It’s in Labour’s interest for the campaign to continue looking like a close Labour-Ukip fight, in order to keep hold of tactical voters. But both the Conservative and Lib Dem campaigns are feeling more buoyant.

“We are relatively confident that Ukip are not going to win, and that is quite a change,” the Lib Dem campaign coordinator Ed Fordham told me. “That has actually relieved lots of voters of the emotional risk of letting in what they perceive to be an unpleasant, far-right option . . . and voting for who they would like to represent them.”

One local activist chirped: “It will hopefully be a terrible result for Ukip.”

So what will it mean for Ukip if it loses?

Great expectations

Ukip has a lot riding on this seat. Farage called the by-election “absolutely fundamental” to Ukip’s future. Its new leader, Nuttall, took the risk of running as the party’s candidate there – riding his reputation on the by-election.

This created a lot of hype about Ukip’s chances, which the party has privately been trying to play down ever since. Even before the scandal surrounding Nuttall, he was emphasising that the seat had only been Ukip’s 72nd target, and told me he had taken a gamble by running for it. “The way it’s being written up as if this is the one – it wasn’t,” he insisted.

But Stoke-on-Trent, where 69 per cent voted Leave, has been labelled the “Brexit capital”. According to political scientist Rob Ford, the author of Revolt on the Right who has been studying Labour’s most Ukip-vulnerable seats: “It should be a pretty favourable seat for them, pretty favourable demographics, pretty favourable [negative] attitudes about the EU, very high Brexit vote there and so on.”

In other words, if Ukip can’t win here, against a weak Labour party, where can it win?

Struggle for seats

Brexit is central to Ukip’s by-election campaign. The party has highlighted Labour’s splits over Europe, pointed out the Labour candidate Gareth Snell’s Remainer credentials, and warned that the government needs to be held to account when negotiating Britain’s exit.

But Ford believes this rhetoric is unlikely to work, since the Tories are already pursuing a “hard” Brexit focused on immigration control. “A difficulty for Paul Nuttall and Ukip is that people are going to say: why would we vote for you when we’re getting what we want from the government? What’s the point right now?” he said. “I can have all the Brexity stuff, all the immigration control stuff, but with none of the incompetence and serial lying about Hillsborough – I think I’ll take that!”

So if rerunning the EU referendum doesn’t work, even in such a Brexit-heavy seat, this means trouble for Ukip elsewhere in the country. A Ukip councillor in a top Ukip target seat with similar demographics to Stoke believes it’s “crisis time” for the party.

“It is very sad to say, but Ukip has lost its way,” they told me. “It’s still a strong party, but after losing Nigel, it’s lost a little of its oomph. The new gentleman [Nuttall] has been silly with the comments he’s made. That’s a big worry in some regards. You need to be a people person. It’s a serious situation at the minute.”

If Ukip can’t prove it can win parliamentary seats – even in favourable by-elections – then it will be difficult to prove its authority as a political party come the general election.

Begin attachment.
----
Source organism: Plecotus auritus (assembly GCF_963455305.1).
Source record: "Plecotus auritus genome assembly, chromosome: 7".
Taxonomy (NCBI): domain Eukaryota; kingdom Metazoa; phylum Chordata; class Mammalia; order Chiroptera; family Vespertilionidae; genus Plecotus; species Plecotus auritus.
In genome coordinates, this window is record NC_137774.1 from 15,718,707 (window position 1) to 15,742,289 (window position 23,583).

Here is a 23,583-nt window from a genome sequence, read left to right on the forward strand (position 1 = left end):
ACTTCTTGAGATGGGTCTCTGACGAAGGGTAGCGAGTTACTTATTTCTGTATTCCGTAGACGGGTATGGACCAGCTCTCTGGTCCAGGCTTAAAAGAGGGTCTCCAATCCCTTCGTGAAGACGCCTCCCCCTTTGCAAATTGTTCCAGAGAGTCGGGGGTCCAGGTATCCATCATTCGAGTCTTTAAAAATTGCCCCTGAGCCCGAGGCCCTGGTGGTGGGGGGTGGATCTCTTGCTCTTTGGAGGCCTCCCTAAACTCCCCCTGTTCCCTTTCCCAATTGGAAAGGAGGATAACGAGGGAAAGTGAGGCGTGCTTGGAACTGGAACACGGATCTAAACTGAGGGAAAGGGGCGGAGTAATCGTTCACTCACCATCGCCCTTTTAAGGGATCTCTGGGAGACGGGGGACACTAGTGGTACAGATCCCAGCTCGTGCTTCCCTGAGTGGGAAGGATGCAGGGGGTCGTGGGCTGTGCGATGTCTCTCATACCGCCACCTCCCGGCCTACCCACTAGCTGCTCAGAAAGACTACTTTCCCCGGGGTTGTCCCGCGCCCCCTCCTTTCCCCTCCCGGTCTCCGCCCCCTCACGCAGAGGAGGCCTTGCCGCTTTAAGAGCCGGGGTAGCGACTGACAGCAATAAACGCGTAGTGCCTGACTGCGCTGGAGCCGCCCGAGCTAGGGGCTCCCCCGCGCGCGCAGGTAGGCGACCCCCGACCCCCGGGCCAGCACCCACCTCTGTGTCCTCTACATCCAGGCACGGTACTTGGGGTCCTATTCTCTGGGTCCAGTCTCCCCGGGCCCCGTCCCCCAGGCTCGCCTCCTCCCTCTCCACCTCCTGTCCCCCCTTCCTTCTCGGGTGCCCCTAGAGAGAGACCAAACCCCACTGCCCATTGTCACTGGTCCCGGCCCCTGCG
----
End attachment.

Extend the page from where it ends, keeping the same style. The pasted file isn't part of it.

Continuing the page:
Leadership lament

Should Nuttall lose, Ukip’s leadership will come into question. Again. During a tumultuous time late last year, when the favourite Steven Woolfe left the party after a physical altercation, and Diane James quit the leadership after 18 days, commentators asked if Ukip was anything without Farage.

When Nuttall eventually took over, the same voices warned of his threat to Labour – citing his northern and working-class roots. It’s likely this narrative will change, and Farage’s golden touch pondered again, if Nuttall fails to win.

But rather than panic about its national leader, Ukip must look carefully at those who commit to the party in local campaigns. On the ground in Stoke, running Nuttall as a candidate instead of a local Ukipper is seen as a mistake.

“I don’t know why they did that,” one local activist for an opposing party commented. “If they’d run Mick Harold, they would’ve won. He’s a Stokie.”

Harold, the deputy chair of Staffordshire County Committee, and chair of Ukip’s Stoke-on-Trent Central/North branch, won 22.7 per cent of the vote for Ukip in the constituency in 2015. He insists that he stands by his decision to step aside for Nuttall, but does highlight that Ukip should increase its vote share.

“If we’re increasing our percentage share of the vote, we’re still moving forward and that’s how we’ve got to look at it,” he told me. “I got 22.7 per cent in 2015. I would think this time we’re going to certainly get somewhere around the 30 per cent mark.”

Would it have been more likely to achieve this with Harold as candidate? “Whatever happens, happens, we’ve just got to move forward,” he replied. “If you’ve made a mistake, you move on from it.”

I have heard similar misgivings from local activists in other parts of the country – people who have achieved impressive results in local elections and the general election, but haven’t had much thanks from the national party. “We need to get professionalised now,” one such campaigner said. “Because we’ve got grassroots people who are not career politicians [doing all the hard work].” They say their local party is fed up with leadership being dictated by “personal grudges” at the top of the party.

***

As I’ve written before, I don’t think this is the end of Ukip. Once Brexit starts to bite, and it’s clear immigrants are still needed to fill jobs, there will be resentment enough to make space for them again. But losing Stoke will highlight the challenges – of purpose, leadership and local organisation – that the party will need to overcome for its next stand.

Anoosh Chakelian is senior writer at the New Statesman.